BANGOR, Maine — United Airlines’ decision to return to Bangor after a 20-year hiatus hinged on a number of factors, including the city’s promising economy, according to those familiar with the airline industry.
On Monday, Bangor International Airport announced that United Airlines was returning to the airport to offer seasonal, round-trip service to Chicago effective June 5. It will be the airport’s first direct service to Chicago since United pulled out in 1993 because low passenger numbers made the service uneconomical.
Mary Clark, a United spokeswoman, told the Bangor Daily News on Tuesday that several factors led to United’s decision to give Bangor another shot. She cited the city’s size, its strong business community and its “tremendous” summer tourism season among the factors that attracted the airline.
“It is one of the largest cities we don’t currently serve,” Clark said. “That’s the type of growth we look for, and that tremendous seasonal tourism business you have there makes it very attractive.”
While Clark wouldn’t go so far as to say it was solely Bangor’s economic promise that attracted United, Bob Ziegelaar, a veteran of the airline industry who was director of Bangor International Airport throughout the 1990s, suspects that economic development efforts in the Bangor area have helped the city look more attractive to airlines.
“I’ve always maintained we need to grow our economic base to attract the air service we really want,” Ziegelaar told the BDN on Tuesday.
Last summer, he was at Bangor’s Sea Dog restaurant when he met some people who had flown from Chicago to see Phish perform at Darling’s Waterfront Pavilion.
“You can never dismiss even the smallest economic factors,” Ziegelaar said. “The more local activities we have, whether it is a business producing items for sale or whether it’s rock concerts or it’s tourism promotion, it all builds the case for air service.”
Tony Caruso, current director of the Bangor International Airport, said the economic health of a region is certainly a factor.
“There’s myriad factors that go into the airline route planning, but certainly the economic stability of an area does come into the conversation and the decision making,” he said on Tuesday.
But it’s not just changes in Bangor that have made it more attractive to airlines. Changes in the airline industry have made it more economically feasible for large airlines to serve small- and mid-size airports, according to Ziegelaar. One of the biggest changes is the rise of the regional jet, he said.
During the 1990s, United was using Boeing 737s for its service to Bangor, which were large planes with more than 100 seats to fill. That proved uneconomical because fares had to be too high to cover fuel costs and to make up for the fact the flights were often below 50 percent capacity.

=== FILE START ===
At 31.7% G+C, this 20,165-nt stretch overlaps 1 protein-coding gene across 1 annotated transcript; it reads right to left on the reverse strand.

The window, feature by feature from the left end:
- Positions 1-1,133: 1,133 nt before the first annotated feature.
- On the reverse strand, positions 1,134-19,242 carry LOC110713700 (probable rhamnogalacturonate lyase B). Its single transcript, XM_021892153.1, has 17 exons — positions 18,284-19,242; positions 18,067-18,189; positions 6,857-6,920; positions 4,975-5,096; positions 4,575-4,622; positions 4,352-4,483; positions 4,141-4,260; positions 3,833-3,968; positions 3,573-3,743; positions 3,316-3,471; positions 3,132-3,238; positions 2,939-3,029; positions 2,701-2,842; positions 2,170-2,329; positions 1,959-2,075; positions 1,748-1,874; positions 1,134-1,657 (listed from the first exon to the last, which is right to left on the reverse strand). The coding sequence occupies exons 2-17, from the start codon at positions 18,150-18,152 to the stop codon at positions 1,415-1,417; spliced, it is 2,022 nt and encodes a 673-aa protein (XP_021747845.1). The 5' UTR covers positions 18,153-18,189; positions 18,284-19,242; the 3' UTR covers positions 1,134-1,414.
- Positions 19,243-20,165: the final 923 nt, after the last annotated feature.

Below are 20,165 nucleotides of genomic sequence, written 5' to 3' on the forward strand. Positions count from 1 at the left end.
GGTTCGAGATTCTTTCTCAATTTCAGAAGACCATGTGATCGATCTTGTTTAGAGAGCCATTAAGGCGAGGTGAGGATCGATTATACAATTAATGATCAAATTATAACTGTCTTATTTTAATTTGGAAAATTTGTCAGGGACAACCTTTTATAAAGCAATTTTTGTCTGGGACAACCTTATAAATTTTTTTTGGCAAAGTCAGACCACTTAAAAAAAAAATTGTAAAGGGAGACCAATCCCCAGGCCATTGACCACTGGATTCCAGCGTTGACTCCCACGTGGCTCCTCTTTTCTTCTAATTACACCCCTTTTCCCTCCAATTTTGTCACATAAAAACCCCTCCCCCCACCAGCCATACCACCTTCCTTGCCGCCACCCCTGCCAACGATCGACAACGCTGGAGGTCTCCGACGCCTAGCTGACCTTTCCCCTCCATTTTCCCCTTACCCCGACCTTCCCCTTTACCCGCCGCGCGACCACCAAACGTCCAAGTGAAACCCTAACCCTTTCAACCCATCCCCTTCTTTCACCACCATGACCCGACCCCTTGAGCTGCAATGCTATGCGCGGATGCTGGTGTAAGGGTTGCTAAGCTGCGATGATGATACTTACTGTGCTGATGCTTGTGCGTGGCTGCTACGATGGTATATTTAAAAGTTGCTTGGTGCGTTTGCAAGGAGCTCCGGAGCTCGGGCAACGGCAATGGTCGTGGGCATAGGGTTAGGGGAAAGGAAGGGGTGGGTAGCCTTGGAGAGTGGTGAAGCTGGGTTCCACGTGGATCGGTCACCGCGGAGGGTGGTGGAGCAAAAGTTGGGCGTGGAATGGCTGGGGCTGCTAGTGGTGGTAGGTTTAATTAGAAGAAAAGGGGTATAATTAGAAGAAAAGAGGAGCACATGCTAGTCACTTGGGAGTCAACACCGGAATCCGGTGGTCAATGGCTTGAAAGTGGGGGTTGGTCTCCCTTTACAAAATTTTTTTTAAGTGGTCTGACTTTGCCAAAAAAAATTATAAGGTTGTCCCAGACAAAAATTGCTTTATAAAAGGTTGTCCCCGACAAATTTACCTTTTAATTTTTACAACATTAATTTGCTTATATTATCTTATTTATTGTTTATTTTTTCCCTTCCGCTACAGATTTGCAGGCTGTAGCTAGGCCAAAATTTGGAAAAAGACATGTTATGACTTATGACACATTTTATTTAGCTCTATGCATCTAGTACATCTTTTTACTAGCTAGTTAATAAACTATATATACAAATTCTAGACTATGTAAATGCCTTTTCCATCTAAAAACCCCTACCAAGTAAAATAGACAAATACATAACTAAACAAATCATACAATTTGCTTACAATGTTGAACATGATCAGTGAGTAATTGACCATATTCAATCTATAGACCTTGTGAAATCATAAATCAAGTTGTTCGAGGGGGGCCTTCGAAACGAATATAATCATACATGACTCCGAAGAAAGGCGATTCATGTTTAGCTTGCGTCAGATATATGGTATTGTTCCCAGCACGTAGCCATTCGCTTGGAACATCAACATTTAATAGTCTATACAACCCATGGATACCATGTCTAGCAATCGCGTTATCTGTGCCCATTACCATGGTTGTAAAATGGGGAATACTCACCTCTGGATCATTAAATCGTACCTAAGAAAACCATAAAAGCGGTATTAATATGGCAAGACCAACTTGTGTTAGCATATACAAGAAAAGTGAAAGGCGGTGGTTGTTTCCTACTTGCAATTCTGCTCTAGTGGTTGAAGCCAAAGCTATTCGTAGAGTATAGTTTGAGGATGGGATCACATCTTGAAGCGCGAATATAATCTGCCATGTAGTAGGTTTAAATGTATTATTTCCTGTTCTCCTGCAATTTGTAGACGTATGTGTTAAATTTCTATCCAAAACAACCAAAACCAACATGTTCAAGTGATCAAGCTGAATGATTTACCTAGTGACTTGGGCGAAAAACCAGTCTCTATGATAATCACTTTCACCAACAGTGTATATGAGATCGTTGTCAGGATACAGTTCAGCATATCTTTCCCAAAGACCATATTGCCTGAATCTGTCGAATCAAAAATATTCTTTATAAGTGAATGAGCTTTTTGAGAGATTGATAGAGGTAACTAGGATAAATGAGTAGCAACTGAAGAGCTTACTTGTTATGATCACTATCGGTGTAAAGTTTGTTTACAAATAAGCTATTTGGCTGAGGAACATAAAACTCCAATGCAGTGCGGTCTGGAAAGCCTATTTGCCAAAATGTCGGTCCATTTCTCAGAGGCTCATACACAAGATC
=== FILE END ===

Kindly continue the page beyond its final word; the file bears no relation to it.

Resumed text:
United will now be using Bombardier CRJ700, which holds up to six first-class passengers and 64 coach passengers. Besides being smaller than the 737, the CRJ700 also has more fuel efficient engines, Ziegelaar said.
“The regional jets have been a blessing for Bangor,” he said.
United’s new Chicago-Bangor service is scheduled to begin June 5 and run through Dec. 2. During that time, there will a 1:10 p.m. flight from Chicago to Bangor, with a return flight from Bangor to Chicago at 5:15 p.m.
United will add a second daily flight from July 1 through Aug. 31. That will leave Chicago at 7 p.m., with a return flight from Bangor leaving at 6:45 the next morning, according to Caruso.
At this time, United has no plans to make the service year-round, but Clark said that could always be a possibility if the service is well received.
“Any route is dependent on traffic. So if there’s a demand for [expanded service], I think that’s something that could be a possibility,” she said.
Bangor’s principal problem in attracting year-round airline service has always been the seasonality of its market, Ziegelaar said.
“If Bangor could produce on a year-round basis the monthly passenger numbers that it produces June 1 to Nov. 1, there would be no question that flights like this would be year-round,” he said. “The seasonality has always plagued us, which is unfortunate. If we could ever develop a ski industry like Colorado, it would be a different story.”
BGR did receive a $500,000 grant from the federal government in 2010 to help entice United to return and provide service to Chicago or Washington, D.C. The Small Community Air Service Development Program is designed to help reduce an airline’s risk in entering a new market by providing a minimum revenue guarantee.
Clark at United, however, said the grant “was not a major factor in our decision.”
While Bangor has come a long way since 1993, Ziegelaar said in the end an airline’s decision to provide air service to the region is all about economics.
“It’s a dog-eat-dog world in aviation today,” he said. “At the end of the day, the airline has to make a profit on its flights.”
Correction: A previous version of this article stated that the Bombardier CRJ700 has one less engine than the Boeing 737. That was incorrect. They have the same number of engines.